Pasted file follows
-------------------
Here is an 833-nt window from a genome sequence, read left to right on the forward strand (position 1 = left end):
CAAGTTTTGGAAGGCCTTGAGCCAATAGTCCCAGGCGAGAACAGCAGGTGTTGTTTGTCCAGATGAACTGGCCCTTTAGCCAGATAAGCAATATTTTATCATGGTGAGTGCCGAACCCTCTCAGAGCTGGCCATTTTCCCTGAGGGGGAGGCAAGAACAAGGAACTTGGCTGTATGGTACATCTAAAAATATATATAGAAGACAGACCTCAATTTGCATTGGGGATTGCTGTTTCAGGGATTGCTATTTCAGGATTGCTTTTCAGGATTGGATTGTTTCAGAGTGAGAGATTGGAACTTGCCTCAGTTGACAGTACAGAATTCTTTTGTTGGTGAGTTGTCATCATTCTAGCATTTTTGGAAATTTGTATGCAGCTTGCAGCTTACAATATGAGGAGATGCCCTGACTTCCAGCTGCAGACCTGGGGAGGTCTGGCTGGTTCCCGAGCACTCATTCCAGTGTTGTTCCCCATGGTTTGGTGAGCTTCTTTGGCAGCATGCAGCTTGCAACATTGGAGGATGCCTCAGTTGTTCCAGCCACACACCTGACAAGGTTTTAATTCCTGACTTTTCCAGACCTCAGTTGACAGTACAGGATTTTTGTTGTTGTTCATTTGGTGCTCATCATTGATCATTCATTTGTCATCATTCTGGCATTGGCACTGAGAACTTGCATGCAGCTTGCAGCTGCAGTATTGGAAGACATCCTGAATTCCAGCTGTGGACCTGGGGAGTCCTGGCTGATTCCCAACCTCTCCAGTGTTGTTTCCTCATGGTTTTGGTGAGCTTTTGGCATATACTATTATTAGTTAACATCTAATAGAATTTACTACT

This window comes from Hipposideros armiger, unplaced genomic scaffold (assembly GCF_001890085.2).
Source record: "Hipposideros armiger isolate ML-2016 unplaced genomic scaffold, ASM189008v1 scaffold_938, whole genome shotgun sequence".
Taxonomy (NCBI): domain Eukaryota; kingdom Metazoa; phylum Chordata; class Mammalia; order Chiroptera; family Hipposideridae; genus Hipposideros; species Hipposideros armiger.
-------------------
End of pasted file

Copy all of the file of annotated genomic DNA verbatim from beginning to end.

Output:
Here is an 833-nt window from a genome sequence, read left to right on the forward strand (position 1 = left end):
CAAGTTTTGGAAGGCCTTGAGCCAATAGTCCCAGGCGAGAACAGCAGGTGTTGTTTGTCCAGATGAACTGGCCCTTTAGCCAGATAAGCAATATTTTATCATGGTGAGTGCCGAACCCTCTCAGAGCTGGCCATTTTCCCTGAGGGGGAGGCAAGAACAAGGAACTTGGCTGTATGGTACATCTAAAAATATATATAGAAGACAGACCTCAATTTGCATTGGGGATTGCTGTTTCAGGGATTGCTATTTCAGGATTGCTTTTCAGGATTGGATTGTTTCAGAGTGAGAGATTGGAACTTGCCTCAGTTGACAGTACAGAATTCTTTTGTTGGTGAGTTGTCATCATTCTAGCATTTTTGGAAATTTGTATGCAGCTTGCAGCTTACAATATGAGGAGATGCCCTGACTTCCAGCTGCAGACCTGGGGAGGTCTGGCTGGTTCCCGAGCACTCATTCCAGTGTTGTTCCCCATGGTTTGGTGAGCTTCTTTGGCAGCATGCAGCTTGCAACATTGGAGGATGCCTCAGTTGTTCCAGCCACACACCTGACAAGGTTTTAATTCCTGACTTTTCCAGACCTCAGTTGACAGTACAGGATTTTTGTTGTTGTTCATTTGGTGCTCATCATTGATCATTCATTTGTCATCATTCTGGCATTGGCACTGAGAACTTGCATGCAGCTTGCAGCTGCAGTATTGGAAGACATCCTGAATTCCAGCTGTGGACCTGGGGAGTCCTGGCTGATTCCCAACCTCTCCAGTGTTGTTTCCTCATGGTTTTGGTGAGCTTTTGGCATATACTATTATTAGTTAACATCTAATAGAATTTACTACT

This window comes from Hipposideros armiger, unplaced genomic scaffold (assembly GCF_001890085.2).
Source record: "Hipposideros armiger isolate ML-2016 unplaced genomic scaffold, ASM189008v1 scaffold_938, whole genome shotgun sequence".
Taxonomy (NCBI): domain Eukaryota; kingdom Metazoa; phylum Chordata; class Mammalia; order Chiroptera; family Hipposideridae; genus Hipposideros; species Hipposideros armiger.